Its private sector arm, the International Finance Corporation (IFC), has invested more than $3 billion to support more than 100 private sector companies in the country since 1962. As of July 2017, its committed portfolio is at $550.53 million, which focuses on reducing impacts of climate change, increasing rural incomes, promoting sustainable urbanization and helping address governance constraints.

    Last Updated: Oct 05, 2017

  • Since the Philippines government received its first World Bank loan in 1957, the Bank has financed development projects which have produced significant results for its citizens. In the last three decades, the Bank’s assistance has expanded to a wide range of projects and analytical work, policy advice and capacity development in support of the country’s development agenda.

    The Philippine Rural Development Project (PRDP), started in 2015, has been helping raise rural incomes, enhance farm and fishery productivity, and improve market access throughout the country. It has been supporting provincial planning, rural infrastructure and agriculture enterprise development. It uses tools such as geotagging, value chain analysis and expanded vulnerability and suitability assessments to help guide public investments toward a modern, value-chain oriented, and climate-resilient agriculture and fisheries sector. To date, 81 provinces have developed provincial commodity investment plans to guide the project and other agricultural investments in the provinces. Based on these plans, 28 rural infrastructure projects have been completed, 149 are under construction and an additional 185 are nearing approval. These will directly benefit 427,000 households. Construction has generated more than 5,800 short-term jobs so far. Early impacts indicate about a 60 percent reduction in travel time and 50 percent increase in road usage. With support from the project, 589 enterprise subprojects, which are at various stages of implementation, are assisting 826 enterprise groups and a total of 109,800 beneficiaries, 45 percent of which are female. For enterprise development activities, average enterprise income have increased by nearly 56% attributed to a rise in production volume and farm gate prices. Users of farm-to-market roads meanwhile have seen a rise in average household income levels by nearly 60% and nearly 79% increase in their on-farm income level.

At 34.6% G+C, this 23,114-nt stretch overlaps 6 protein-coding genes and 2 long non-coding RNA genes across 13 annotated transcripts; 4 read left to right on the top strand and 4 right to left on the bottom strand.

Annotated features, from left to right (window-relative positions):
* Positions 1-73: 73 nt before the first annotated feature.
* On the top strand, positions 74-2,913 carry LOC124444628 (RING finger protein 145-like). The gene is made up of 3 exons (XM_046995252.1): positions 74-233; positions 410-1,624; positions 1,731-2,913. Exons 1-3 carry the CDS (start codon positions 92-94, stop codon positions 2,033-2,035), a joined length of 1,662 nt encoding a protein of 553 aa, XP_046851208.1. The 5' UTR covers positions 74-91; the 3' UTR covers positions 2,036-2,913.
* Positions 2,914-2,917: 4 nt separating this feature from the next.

The Participatory Irrigation Development Project (PIDP)  has been supporting the improvement of 58 irrigation systems throughout the country. Since it started in 2011, the project has rehabilitated and modernized irrigation infrastructure that serves 111,900 hectares, benefiting more than 178,600 farmers and their families. It has also provided organizational development and capacity building activities to 928 Irrigators Associations.

    The Bank has been supporting the government’s education agenda through the “Learning, Equity and Accountability Program Support (LEAPS)” project in the areas of early grade reading and math (with a focus on disadvantaged children). Significant improvements have been recorded in reading and math scores of Grade 2 students. The project has also successfully supported the development and roll-out of a department of education-wide financial management and operations manual and has trained 14,121 target schools in the new performance incentive scheme. Approximately 8,000 schools have received training in the new school report card utilization and have reviewed two education programs focused on supporting disadvantaged learners. A recent Bank study has presented new evidence on the critical role of job seekers’ “socioemotional skills,” or “non-cognitive skills” in successfully finding employment.

    The first Social Welfare and Development Reform Project (SWDRP) has helped bring almost universal enrollment (98 percent) of poor children from ages 6-11 in areas covered by the project. It has also been promoting the increased use of health services for children up to five years old and for poor pregnant women. The project has supported the government’s conditional cash transfer program (CCT) or Pantawid Pamilyang Pilipino Program, which is helping poor households invest in the education and health of children up to 18 years old. The program has made significant impact on reducing total poverty and food poverty among beneficiaries, and has grown to become one of the largest in the world, supporting more than 4.4 million households as of June 2017 . An important feature of the project has also been the design and roll out of Listahanan, the national household targeting system for poverty reduction in the Philippines, that reaches three out of four households across the country. The objective selection of 5.2 million poor households in 2016 has helped ensure that government programs are better targeted for those who need it most. Given the project’s success, the Bank has provided funding through a second project (SWDRP II) that contributes to the government’s financing of health and education grants for poor households nationwide from 2016-2019.